In the Gospel text for today’s Mass (John 14:23-29) we hear Jesus promising his disciples at the Last Supper – in part of a long farewell discourse – that after he left them God would send them an ‘Advocate’. Although he would be physically absent – because he was ‘going to the Father’ in heaven – this ‘assistant’ or ‘helper’ would draw them into the life of love that exists between him and God the Father.

For this to happen they, first of all, had to ‘keep my word’, that is, they had to continue to respond to what Jesus had revealed to them and live by his challenging teaching. If they did this, he promised that ‘my Father will love him, and we will come to him and make our home with him’. He and God the Father would not be distant in the heavens but living inside the heart of each one of them. While he, Jesus, might not be physically with them anymore they would not be alone: this ‘Advocate’ would draw them into the intimate life of Father and Son.

Then drawn into this ‘inner life’ of God, they would be given the gift of peace: ‘Peace I bequeath to you, my own peace I give you, a peace the world cannot give, this is my gift to you’.

What exactly does Jesus mean by ‘peace’? His peace is not the absence of conflict or having a trouble-free life. Jesus grants a peace in which I experience what it means to be known and loved by God, that I am drawn into the very life of God through my relationship with Jesus. It is a peace not from avoiding or escaping problems but enduring them, knowing that He, Jesus, is bearing them with me. With this peace comes a freedom to trust that there is a God-given purpose to my life. With this peace I need not be ‘troubled or afraid’ when problems or crises arise or when life goes badly wrong: with Christ’s peace, whatever might happen, I am secure in God’s love.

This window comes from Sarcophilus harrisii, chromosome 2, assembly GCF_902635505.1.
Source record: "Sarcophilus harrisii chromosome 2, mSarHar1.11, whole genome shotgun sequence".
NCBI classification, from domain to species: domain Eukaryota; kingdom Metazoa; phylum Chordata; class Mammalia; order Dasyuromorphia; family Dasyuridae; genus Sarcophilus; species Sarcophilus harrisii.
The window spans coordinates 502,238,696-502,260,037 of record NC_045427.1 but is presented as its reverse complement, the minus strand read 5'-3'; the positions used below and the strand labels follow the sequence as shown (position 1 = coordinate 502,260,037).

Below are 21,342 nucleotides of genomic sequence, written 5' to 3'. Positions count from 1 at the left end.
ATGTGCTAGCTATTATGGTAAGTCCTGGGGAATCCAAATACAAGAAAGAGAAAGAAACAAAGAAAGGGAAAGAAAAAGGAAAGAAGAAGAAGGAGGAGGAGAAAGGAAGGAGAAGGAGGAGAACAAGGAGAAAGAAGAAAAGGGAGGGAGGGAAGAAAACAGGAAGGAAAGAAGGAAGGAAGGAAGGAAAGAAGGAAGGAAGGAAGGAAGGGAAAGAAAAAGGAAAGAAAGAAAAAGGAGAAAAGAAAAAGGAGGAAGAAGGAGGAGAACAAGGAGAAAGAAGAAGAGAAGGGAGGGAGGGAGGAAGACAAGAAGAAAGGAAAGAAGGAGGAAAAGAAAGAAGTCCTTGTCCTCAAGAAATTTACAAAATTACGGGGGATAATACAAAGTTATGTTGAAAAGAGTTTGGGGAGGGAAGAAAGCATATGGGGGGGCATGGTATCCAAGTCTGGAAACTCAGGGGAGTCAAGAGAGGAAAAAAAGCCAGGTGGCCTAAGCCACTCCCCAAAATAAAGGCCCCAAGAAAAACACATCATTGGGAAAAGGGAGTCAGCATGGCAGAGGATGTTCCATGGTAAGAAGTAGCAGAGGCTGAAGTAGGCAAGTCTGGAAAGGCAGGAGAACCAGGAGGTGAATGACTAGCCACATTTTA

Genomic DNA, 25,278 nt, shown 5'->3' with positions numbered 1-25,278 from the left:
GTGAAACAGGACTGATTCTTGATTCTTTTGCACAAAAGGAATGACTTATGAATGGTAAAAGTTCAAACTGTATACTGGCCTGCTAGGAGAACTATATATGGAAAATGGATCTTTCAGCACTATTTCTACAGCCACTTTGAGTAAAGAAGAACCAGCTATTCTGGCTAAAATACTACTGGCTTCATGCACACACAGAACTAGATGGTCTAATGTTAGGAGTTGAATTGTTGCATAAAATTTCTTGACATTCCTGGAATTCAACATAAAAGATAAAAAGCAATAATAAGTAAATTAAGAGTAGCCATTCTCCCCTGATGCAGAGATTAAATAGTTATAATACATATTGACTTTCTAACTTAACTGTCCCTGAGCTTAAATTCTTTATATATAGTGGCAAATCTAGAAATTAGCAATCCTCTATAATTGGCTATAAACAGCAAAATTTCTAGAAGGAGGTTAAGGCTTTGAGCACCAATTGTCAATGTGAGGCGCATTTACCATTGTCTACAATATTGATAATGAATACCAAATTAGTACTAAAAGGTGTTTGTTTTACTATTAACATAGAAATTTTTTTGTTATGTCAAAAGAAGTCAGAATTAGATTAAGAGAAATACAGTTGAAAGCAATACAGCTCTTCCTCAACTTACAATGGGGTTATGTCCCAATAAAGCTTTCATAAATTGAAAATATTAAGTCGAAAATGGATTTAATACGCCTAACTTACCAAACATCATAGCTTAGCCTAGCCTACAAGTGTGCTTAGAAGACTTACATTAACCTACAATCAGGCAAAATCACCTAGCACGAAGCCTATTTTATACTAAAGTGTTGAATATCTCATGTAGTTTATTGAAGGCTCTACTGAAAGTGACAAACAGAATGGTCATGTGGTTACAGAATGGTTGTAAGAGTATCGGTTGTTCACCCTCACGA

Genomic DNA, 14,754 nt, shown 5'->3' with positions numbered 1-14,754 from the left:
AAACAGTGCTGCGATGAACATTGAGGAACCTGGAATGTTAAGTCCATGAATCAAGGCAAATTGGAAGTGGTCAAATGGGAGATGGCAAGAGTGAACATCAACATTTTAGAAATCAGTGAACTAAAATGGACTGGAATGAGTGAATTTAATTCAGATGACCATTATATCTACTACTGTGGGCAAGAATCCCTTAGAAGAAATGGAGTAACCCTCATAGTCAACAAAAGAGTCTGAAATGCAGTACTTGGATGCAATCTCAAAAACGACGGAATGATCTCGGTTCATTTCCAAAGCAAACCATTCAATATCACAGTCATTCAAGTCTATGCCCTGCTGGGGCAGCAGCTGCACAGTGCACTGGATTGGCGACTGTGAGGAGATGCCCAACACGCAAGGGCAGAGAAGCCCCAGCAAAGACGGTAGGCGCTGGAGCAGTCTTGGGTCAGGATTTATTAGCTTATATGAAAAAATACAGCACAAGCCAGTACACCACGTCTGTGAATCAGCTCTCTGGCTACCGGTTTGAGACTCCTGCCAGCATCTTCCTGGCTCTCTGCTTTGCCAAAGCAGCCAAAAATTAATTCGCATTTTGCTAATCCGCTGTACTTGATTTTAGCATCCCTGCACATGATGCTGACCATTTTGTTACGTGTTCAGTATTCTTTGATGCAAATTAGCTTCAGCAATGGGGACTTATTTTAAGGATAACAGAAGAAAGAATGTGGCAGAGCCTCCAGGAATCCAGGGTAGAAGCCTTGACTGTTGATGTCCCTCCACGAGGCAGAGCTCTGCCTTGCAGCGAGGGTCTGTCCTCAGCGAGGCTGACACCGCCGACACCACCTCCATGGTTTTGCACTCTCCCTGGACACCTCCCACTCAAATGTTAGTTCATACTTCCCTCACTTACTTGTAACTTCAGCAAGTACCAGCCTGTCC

The challenge for us, hearing this Word of God, is to become more aware of how in each moment of our lives – whether we are conscious of it or not – we each are ‘caught up’ in the love that flows between Jesus and his Father. With Jesus I am never alone: I am part of his relationship with the Father, drawn into it by the ‘Advocate’ that God has sent to each one of us.

As time went by, Christians came to associate the role of this Advocate with the work of what we now call the Holy Spirit. In our version of the Gospel text the Greek word is translated as “advocate”, others prefer the word “counsellor” while the King James Version used the word “comforter”. It’s Comforter that we use in our next hymn when we pray:

Come down, O love divine,
seek thou this soul of mine
and visit it with thine own ardour glowing.
O Comforter draw near, within my heart appear
and kindle it, thy holy flame bestowing.

Michael Campion
Holy Name, Jesmond
26 May 2019

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